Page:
NOT Feeling Lucky: GOOGLE Fined $57 Million for GDPR Breach


On January 22, France’s National Data Protection Commission (“CNIL”) imposed its very first penalty for a GDPR violation. The $57 million penalty levied against GOOGLE represents the largest penalty on any company since the GDPR became effective in 2018.

The Investigation

CNIL began investigation GOOGLE in 2018 after receiving complaints about GOOGLE’s handling of personal data, especially with respect to ads from the associations None of Your Business and La Quadrature du Net. CNIL found two types of GDPR breaches after conducting online inspections in September 2018:

Google Violated GDPR’s Transparency and Clarity Obligations

The GDPR provides that a data controller (defined in the GDPR as “natural or legal person, public authority, agency or other body which, alone or jointly with others, determines the purposes and means of the processing of personal data”) must present information about how it processes personal data in a concise, transparent, intelligible and easily accessible form, using clear and plain language. GOOGLE failed to do either of these things.

CNIL found that certain information the GDPR required GOOGLE to provide was not easily accessible. Specifically, CNIL stated that essential information covered by the GDPR, such data processing purposes, data storage periods, and information about which categories of personal data GOOGLE stored, could only be found by accessing an unreasonable number of separate documents. Essentially, users needed to go through up to five or six steps to access this information. CNIL further found that even after users found the information, it was presented vaguely and generically, another problem under the GDPR.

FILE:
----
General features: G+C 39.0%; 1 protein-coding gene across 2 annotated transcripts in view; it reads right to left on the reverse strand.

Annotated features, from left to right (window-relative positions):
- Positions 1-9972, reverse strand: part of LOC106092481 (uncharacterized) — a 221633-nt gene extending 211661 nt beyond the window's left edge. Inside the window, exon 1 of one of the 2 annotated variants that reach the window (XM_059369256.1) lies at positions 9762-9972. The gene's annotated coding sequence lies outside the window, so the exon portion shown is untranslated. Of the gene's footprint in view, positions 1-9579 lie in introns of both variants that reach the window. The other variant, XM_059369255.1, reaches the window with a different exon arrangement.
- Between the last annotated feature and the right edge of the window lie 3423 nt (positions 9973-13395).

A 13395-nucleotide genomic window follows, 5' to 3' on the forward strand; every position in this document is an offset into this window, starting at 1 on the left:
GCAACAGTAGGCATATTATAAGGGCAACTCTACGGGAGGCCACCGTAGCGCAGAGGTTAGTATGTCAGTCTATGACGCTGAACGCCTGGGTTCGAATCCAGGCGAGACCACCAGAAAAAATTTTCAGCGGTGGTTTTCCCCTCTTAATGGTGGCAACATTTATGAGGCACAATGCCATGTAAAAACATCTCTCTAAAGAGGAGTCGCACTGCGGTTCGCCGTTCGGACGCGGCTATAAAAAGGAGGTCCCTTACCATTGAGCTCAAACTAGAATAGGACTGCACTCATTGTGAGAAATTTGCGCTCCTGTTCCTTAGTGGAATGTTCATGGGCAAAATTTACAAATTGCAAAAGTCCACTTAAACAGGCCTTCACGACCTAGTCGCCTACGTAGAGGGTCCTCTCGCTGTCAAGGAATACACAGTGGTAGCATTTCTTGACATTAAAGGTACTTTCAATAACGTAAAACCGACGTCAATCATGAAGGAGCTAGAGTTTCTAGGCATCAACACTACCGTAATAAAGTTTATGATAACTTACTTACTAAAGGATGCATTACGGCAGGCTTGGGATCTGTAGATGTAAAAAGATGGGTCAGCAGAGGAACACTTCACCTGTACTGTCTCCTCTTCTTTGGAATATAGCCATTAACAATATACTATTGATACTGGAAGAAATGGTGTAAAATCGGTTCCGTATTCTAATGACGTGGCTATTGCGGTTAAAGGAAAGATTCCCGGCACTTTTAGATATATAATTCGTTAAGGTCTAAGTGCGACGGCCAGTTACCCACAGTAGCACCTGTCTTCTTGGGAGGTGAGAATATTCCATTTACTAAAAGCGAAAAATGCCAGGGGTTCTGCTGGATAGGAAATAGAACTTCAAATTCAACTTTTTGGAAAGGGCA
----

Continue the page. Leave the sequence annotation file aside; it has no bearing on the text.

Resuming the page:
Google Violated GDPR’s Consent Requirements

The GDPR stipulates that user consent shall be a freely given, specific, informed and unambiguous indication of the data subject’s wishes.

CNIL held that the information about user data processing for ad personalization was diluted in several documents and did not adequately inform users, rendering consents insufficient. Additionally, consents were not “specific”, i.e. given distinctly for each purpose. Instead, users either had to give their consent in full, for all the processing operations purposes carried out by GOOGLE (ads personalization, speech recognition, etc.), or not at all.

Moreover, the option of whether to consent to personalized ads is pre-ticked when a user creates an account. CNIL stated that, under the GDPR, consent is “unambiguous” only with a clear affirmative action from the user – by ticking a box, for instance. Requiring a user to un-tick a pre-selected option is insufficient to indicate consent.

The Penalty

CNIL did not disclose how it arrived at $57 million for the penalty. However, CNIL suggested that both the amount and subsequent publicity of the fine were justified by the severity of GOOGLE’S violations. As described, GOOGLE breached essential GDPR obligations regarding transparency, clarity, and effective user consent. CNIL deemed these breaches especially problematic because they were continuous and broadly impactful, considering the prevalence of the Android OS in France, and because GOOGLE had special obligations under the GDPR since its economic model is partly based on personalized ads.